Too much screen time puts children as young as SIX at risk of 'midlife' eye disease, experts warn

'When I started up my clinic 15 years ago there was not a single child who turned up with the condition,' a dry eye specialist said

Too much screen time puts children as young as SIX at risk of 'midlife' eye disease, experts warn
(Representational Image - Kevin Frayer/Getty Images)
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SOMERSET COUNTY, NEW JERSEY: Experts warn children as young as six are facing a 'midlife' eye disease because they spend too much time in front of a screen. There has been an increase in the number of children suffering from dry eye disease, which doctors warn could lead to severe eye damage. Dry eye disease occurs when tears can't provide adequate lubrication for the eyes. 

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The disease normally affects the older generation and is common among 50-60-year-olds. However, doctors are alarmed by the rise in children as young as six suffering from the excruciating eye condition. Patients suffering from the disorder have compared the feeling to that experienced when chopping onions, with a constant burning sensation. Doctors have blamed the rise in extensive screen time as the primary cause.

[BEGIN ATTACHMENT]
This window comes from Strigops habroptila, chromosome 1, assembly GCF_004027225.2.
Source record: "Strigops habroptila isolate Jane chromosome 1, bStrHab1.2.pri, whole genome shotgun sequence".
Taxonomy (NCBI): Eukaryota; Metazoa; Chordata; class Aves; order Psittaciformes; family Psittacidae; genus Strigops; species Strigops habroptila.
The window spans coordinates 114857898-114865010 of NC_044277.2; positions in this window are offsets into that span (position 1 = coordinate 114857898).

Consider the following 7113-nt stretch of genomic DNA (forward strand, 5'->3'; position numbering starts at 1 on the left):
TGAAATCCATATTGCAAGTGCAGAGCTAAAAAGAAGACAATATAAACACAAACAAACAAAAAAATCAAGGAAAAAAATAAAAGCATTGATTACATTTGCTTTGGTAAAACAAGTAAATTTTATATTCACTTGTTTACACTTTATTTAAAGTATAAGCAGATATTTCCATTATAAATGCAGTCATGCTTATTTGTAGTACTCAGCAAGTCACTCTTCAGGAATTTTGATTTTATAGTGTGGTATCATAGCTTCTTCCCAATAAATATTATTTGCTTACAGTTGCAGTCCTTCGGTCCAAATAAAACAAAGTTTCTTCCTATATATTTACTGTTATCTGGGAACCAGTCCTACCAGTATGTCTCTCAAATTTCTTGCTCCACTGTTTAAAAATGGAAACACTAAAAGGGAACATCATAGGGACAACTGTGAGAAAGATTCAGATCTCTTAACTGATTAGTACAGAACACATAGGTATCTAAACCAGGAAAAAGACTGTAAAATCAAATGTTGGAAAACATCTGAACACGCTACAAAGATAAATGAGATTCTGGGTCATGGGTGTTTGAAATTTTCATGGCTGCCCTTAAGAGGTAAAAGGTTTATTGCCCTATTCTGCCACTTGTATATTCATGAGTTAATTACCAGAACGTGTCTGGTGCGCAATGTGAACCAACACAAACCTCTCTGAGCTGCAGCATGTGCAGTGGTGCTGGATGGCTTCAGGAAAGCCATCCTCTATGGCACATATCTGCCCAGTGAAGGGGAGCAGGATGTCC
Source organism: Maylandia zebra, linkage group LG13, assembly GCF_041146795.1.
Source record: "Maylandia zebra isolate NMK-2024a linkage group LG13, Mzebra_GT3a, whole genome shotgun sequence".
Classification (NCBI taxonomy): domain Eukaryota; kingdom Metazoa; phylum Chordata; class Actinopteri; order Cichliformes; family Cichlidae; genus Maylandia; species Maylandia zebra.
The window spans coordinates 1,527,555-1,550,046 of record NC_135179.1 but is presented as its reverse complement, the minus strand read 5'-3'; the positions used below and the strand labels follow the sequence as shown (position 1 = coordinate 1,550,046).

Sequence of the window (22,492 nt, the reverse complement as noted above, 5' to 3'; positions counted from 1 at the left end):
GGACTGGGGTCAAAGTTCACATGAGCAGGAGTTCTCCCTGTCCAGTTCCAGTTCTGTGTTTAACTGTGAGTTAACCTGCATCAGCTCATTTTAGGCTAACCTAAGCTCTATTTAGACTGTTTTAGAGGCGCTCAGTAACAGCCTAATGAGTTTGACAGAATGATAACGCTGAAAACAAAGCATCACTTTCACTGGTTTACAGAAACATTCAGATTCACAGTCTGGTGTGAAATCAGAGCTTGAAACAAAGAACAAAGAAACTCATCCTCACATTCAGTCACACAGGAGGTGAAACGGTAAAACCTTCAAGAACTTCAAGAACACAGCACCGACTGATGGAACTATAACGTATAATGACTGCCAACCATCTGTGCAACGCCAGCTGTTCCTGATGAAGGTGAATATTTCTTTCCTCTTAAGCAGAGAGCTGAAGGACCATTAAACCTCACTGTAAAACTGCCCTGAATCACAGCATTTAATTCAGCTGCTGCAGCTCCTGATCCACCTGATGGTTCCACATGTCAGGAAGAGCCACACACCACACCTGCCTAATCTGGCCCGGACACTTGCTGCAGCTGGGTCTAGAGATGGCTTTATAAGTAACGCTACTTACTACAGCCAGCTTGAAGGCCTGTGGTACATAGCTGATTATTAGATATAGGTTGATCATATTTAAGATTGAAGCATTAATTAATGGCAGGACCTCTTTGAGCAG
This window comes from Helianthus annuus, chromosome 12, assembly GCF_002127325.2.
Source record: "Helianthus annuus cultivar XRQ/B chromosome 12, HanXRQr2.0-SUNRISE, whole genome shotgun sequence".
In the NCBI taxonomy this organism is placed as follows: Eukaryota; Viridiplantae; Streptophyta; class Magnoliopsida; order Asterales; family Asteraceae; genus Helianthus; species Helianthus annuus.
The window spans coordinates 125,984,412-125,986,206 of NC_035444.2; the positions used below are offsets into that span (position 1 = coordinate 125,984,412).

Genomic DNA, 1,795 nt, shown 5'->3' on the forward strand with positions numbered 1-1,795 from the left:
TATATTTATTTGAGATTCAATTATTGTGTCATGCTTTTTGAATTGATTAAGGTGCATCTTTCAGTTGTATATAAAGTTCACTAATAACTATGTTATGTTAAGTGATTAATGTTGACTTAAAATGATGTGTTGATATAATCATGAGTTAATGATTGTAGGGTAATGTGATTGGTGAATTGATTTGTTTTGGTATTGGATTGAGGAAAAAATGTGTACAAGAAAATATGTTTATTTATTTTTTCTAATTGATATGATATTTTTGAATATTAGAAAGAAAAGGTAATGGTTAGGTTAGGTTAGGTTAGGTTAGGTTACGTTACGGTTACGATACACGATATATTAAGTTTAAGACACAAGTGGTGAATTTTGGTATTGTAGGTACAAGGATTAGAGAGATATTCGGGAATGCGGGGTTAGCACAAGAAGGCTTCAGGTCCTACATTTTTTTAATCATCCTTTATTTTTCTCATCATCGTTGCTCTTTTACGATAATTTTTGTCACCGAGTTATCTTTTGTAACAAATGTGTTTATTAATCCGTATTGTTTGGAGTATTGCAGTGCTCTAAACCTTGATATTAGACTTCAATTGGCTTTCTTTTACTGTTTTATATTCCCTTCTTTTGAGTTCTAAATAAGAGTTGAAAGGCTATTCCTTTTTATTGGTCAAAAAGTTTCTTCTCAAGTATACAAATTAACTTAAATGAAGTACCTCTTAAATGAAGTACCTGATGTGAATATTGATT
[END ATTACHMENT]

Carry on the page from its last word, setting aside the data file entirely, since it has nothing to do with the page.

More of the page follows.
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The condition could be extremely painful if left untreated, doctors warn. Symptoms include gritty, sore, red, and sensitive eyes, according to Daily Mail. Sarah Farrant, an optometrist and dry eye specialist, claimed that she has started seeing primary-aged children turn up at her practice at Earlam and Christopher in Somerset with the condition. Farrant puts part of the blame on screen time, as looking at the screen dramatically reduces the blink rate, which could lead to dry eye conditions. 

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Dr Matthew Olsen, from Thea Pharmaceuticals, which creates products to help treat dry eye, said the disease has been shown to have a "huge impact" on quality of life. He added, "We need to raise awareness of the importance of looking after our eyes amongst all age groups."

The number of children who present with the condition has risen drastically, according to specialist Farrant. "When I started up my clinic 15 years ago there was not a single child who turned up with the condition," she told the publication. "But in the past five or six years I've been seeing more and more children with dry eye. My youngest patient was six, which used to be unheard of."

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"A prevalence of younger children using make-up could also be fuelling the increase in eye issues," she added. In left untreated in the long term, the condition could severely damage the tear-producing glands in the eyelids.

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